Most tamariki received the Ministry of Education learning packs. There were mixed feelings around the suitability of the packs for tamariki in Te Aho Matua kura.

Several kura leaders mentioned that their regional ministry Māori Advisors kept regular contact through the pandemic. In Tai Tokerau for example, many tumuaki spoke of the good communication, support and guidance from ministry senior advisors.

“We received 4 out of 40 devices from MoE and are still waiting for the rest.” - Kura voice

The implementation of online home-learning programmes varied for many kura. Some started straight away, others transitioned over a period of 2-3 weeks as resources became available. Whānau access to the internet was limited by financial constraints at times. Many whānau simply could not afford to purchase additional data. Kura used several ways to stay connected with whānau including Facebook, google class, phone calls and texts. Overall, whānau responded positively to the use of technology as a teaching and learning tool.

Four of the ten leaders interviewed were Raukura, “Coming back as a raukura is nerve-racking but giving back to Te Aho Matua has prepared me as resilient for this job. I would like to ask another tumuaki for tips and possibly start our own kāhui ako”. Support for new tumuaki continued during lockdown utilising Zoom networking. For some it provided a unique opportunity to gain more professional knowledge and support.

Tumuaki, kaiako, tamariki and their whānau were adaptive and innovative

All leaders agreed there was a need for kaiako to be adaptable, flexible and responsive to the learning needs of the tamariki. This included maximising the use of information communication technology (ICT). Leaders acknowledged that shifts in pedagogy, through targeted professional learning and development, was required to support all kaiako to make the necessary changes to distance teaching and learning.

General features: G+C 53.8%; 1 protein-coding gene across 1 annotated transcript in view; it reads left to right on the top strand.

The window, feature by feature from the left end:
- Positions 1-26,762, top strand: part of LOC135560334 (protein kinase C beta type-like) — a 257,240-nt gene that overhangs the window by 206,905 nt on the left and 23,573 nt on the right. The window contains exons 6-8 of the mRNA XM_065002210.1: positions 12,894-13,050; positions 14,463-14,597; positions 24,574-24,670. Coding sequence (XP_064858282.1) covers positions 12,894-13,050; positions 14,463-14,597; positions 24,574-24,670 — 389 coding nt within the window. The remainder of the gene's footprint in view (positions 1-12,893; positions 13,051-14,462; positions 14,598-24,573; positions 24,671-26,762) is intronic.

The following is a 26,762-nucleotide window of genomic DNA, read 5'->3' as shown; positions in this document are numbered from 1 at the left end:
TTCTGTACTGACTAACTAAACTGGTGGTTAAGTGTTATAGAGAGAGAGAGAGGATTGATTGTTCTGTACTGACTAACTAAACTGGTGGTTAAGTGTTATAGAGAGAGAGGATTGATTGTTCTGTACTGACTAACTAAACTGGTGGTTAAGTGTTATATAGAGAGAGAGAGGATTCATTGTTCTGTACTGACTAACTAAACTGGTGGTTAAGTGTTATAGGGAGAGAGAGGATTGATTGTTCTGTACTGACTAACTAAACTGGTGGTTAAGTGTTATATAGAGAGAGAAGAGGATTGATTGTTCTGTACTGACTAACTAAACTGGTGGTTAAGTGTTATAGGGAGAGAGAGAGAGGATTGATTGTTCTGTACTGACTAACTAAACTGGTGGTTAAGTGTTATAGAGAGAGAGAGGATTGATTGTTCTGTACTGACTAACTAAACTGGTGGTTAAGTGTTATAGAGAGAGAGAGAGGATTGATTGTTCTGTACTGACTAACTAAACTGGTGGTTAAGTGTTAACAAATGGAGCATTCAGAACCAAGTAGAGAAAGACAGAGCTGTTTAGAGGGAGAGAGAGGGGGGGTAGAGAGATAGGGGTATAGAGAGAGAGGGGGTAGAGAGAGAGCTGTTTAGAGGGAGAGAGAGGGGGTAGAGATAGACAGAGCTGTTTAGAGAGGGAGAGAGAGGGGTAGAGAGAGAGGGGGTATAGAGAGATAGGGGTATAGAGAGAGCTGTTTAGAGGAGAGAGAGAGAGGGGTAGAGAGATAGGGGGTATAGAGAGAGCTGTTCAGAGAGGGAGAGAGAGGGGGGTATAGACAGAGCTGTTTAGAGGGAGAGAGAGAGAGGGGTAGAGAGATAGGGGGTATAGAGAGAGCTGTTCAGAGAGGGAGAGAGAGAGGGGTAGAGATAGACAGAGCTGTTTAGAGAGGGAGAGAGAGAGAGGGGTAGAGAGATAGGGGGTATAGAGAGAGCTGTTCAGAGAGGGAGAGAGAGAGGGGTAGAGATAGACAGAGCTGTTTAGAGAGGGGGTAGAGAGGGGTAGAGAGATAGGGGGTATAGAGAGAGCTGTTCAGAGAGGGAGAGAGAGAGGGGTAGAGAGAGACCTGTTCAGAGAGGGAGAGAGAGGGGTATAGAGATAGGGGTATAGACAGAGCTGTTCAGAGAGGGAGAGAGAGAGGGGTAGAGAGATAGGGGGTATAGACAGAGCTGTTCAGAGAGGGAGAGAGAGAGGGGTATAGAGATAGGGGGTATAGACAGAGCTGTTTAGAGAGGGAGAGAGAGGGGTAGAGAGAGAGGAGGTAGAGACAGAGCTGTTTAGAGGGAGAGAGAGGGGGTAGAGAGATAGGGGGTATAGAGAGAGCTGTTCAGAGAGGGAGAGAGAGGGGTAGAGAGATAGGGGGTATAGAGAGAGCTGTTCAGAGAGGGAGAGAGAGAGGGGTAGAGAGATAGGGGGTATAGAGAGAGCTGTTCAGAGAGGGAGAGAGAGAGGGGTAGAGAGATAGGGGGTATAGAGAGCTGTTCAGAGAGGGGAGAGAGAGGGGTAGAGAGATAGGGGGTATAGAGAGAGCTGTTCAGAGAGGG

Many of the kura spoke of a resurgence of Māori knowledge and epistemology. An example was the teaching and learning about the maramataka.

Ko tētahi tohu ko te maramataka Māori, e tahuri ana ki tērā,kua aro nui atu te kura nei ki tērā he rautaki hanga kaupapa ako, te ata whai whakaaro mo ngā mahi o mua. Tērā pea kāore e whai hua ana i ēnei rā (ngā kaupapa ako me te huarahi i whāia hei aromatawai), i tino kitea i ngā pūkenga e whai pānga ana ki te oranga tonutanga o te tangata, pērā ki te whakatō kai, te mahi ka, te noho haumaru me te mōhio pēhea te tiaki i te whānau (ā tinana, ā hinengaro hoki).”- Kura voice

Kura and their communities utilised local resources and expertise to a greater extent than they had prior to lockdown. The Rūnanga encouraged whānau to exercise mana motuhake and tino rangatiratanga in what and how tamariki would be supported to continue to learn. This also applied to how they might best provide support for whānau.

Initially there was concern about the use of te reo Māori by tamariki, as many whānau were not Māori language speakers at home. Stories shared showed quite the opposite. Some kura held te reo courses to help whānau. Others enrolled in free online classes. Whānau spent time with their tamariki whilst in online classes and would sit afterward to continue working with their tamariki in te reo Māori.